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枪支暴力如何改变了我的父亲罗纳德·里根

How Gun Violence Changed My Father, Ronald Reagan, and Our Family
枪支暴力如何改变了我的父亲罗纳德·里根

Forty-one years ago, on a cold, drizzly day in Washington, four people were shot by a young man who had concealed a gun in his jacket. This was long before mass shootings became a frequent reality of our lives. It was long before semiautomatic weapons became commonplace. There were many “good people with guns” there that day. It made no difference. Four men were shot in a matter of seconds. I am the daughter of one of those men, Ronald Reagan, who came incredibly close to losing his life because the bullets John Hinckley loaded into his gun were devastator bullets, meant to fragment. Meant to kill more efficiently. One of those bullets blew apart James Brady’s head; he was never the same.

41年前,在华盛顿一个小雨淅沥的寒冷日子里,一个年轻人用藏在夹克里的枪击中了四个人。那是很久以前,大规模枪击事件还没有像现在这样频繁成为我们生活中的现实,半自动武器也没有变得司空见惯。那天有很多“持枪的好人”,但这无济于事。几秒钟的功夫,四个男人中枪。其中一个人是我的父亲罗纳德·里根,他差点进了鬼门关,因为约翰·欣克利装进枪里的子弹是击中后会裂成碎片的破坏性子弹,目的在于更有效地杀人。詹姆斯·布雷迪的头部被其中一颗子弹炸破,人生从此被改变。

The gun used was a Röhm RG-14 revolver. It fit neatly into a jacket pocket. In the decades since that day, I have lived with a fear of guns, especially concealed guns. Now that fear has expanded to assassins in tactical gear with AR-15-style rifles storming grocery stores, schools, churches, theaters — anyplace, really — and mowing down scores of people in minutes. It is no comfort that my fear is shared by so many Americans. In fact, that adds another dimension. We are, increasingly, a country gripped by fear: It weakens us, gnaws at our confidence, makes us more vulnerable than resolute.

枪手使用的是罗姆RG-14左轮手枪,可以方便地放在夹克口袋中。从那天之后的几十年里,我一直生活在对枪支的恐惧之中,尤其是隐蔽的枪支。现在,这种恐惧已经扩大,杀手可以全身披挂战术装备,携带AR-15式步枪袭击杂货店、学校、教堂、剧院——实际上是任何地方——并在几分钟内杀死数十人。许多美国人和我一样都感受到了这种恐惧,但这并没有为我带来安慰。事实上,这增加了另一个层面。我们越来越成为一个被恐惧所笼罩的国家:它削弱了我们,侵蚀了我们的信心,使我们更加脆弱,而不是坚定。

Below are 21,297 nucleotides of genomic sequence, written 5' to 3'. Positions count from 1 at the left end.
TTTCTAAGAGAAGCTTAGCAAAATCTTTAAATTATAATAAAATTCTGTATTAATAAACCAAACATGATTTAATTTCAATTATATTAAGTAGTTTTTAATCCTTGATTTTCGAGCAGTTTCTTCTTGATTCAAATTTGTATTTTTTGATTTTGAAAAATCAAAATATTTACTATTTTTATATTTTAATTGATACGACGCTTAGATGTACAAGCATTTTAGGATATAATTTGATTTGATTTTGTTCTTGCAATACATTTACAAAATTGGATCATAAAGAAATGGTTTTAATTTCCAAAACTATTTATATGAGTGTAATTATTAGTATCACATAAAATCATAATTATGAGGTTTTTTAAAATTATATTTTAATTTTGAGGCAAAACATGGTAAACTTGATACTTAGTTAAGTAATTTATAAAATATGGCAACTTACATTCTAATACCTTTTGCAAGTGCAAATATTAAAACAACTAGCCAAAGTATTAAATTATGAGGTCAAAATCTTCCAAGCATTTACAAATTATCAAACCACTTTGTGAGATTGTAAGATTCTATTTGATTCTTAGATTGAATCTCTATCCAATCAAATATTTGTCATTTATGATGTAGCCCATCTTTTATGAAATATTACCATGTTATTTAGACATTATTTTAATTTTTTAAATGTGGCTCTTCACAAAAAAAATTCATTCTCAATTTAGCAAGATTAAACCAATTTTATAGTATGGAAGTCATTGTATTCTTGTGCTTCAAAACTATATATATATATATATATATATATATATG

When the Supreme Court ruled recently that Americans have a right to carry a concealed handgun in public, something froze in me. It won’t just be the sketchy-looking guy with a backpack who sets off alarm bells, or the person wearing a big jacket on a blazing hot day. It might also be the nondescript person who barely gets noticed, who suddenly reaches into his pocket for a gun. Someone like John Hinckley, who blended in until he didn’t.

当最高法院最近裁定美国人有权在公共场合隐蔽携带手枪时,我感到有些不知所措。让人担心的不再只是那些鬼鬼祟祟背着包、让警铃大作的人,或者在炎热的天气里穿着一件宽大夹克的人。也可能是那个几乎没有引起注意的人,突然从口袋里掏出一把枪。像约翰·欣克利这样的人,他混进人群中,直到突然现身。

Years ago, someone quoted to me a statement they attributed — probably apocryphally — to the Romanian dictator Nicolae Ceausescu. The quote was, “You can do whatever you want if you keep the people frightened enough.” There are people in America who know this and are counting on it. And to have a country in which everyone is scared of who might be legally carrying a gun as they walk through their daily lives means we have a weakened country in which anything is possible. Fear is a breeding ground for autocracy, and history shows us that every democracy that has crumbled did so in an atmosphere of fear.

多年前,有人向我引用了他们认为是——这一点未经证实——罗马尼亚独裁者尼古拉·齐奥塞斯库说过的话,说“如果你让人们足够害怕,你就可以为所欲为”。美国有些人很清楚这一点,并依此行事。当一个国家里,人人担心日常生活中可能会遇到正合法携带着枪支的人,那意味着这个国家已被削弱,任何事情都有可能发生。恐惧是专制的温床,历史告诉我们,每一个崩溃的民主都是在恐惧的气氛中瓦解的。

But fear is not one-dimensional. There is a healthy version in which we learn caution; we learn what to stay away from.

但恐惧不是单一层面的。我们在合理的恐惧中学会了谨慎;我们学会了对什么事情要远离。

It was my father who taught me to have a healthy fear of guns. I grew up in the 1950s, when television staples were Westerns like “Gunsmoke” and “The Life and Legend of Wyatt Earp.” The men had guns, someone was always getting shot, and they would clutch their wounds and keep on fighting. My father was determined to educate me about certain realities compared with what we were watching. Every time, he would say things like: If that man were really shot in the shoulder at that range, half his arm would be blown off. Or: He was just shot in the thigh. He would not be limping along. He’d be bleeding out. I learned about the femoral artery at a ridiculously young age.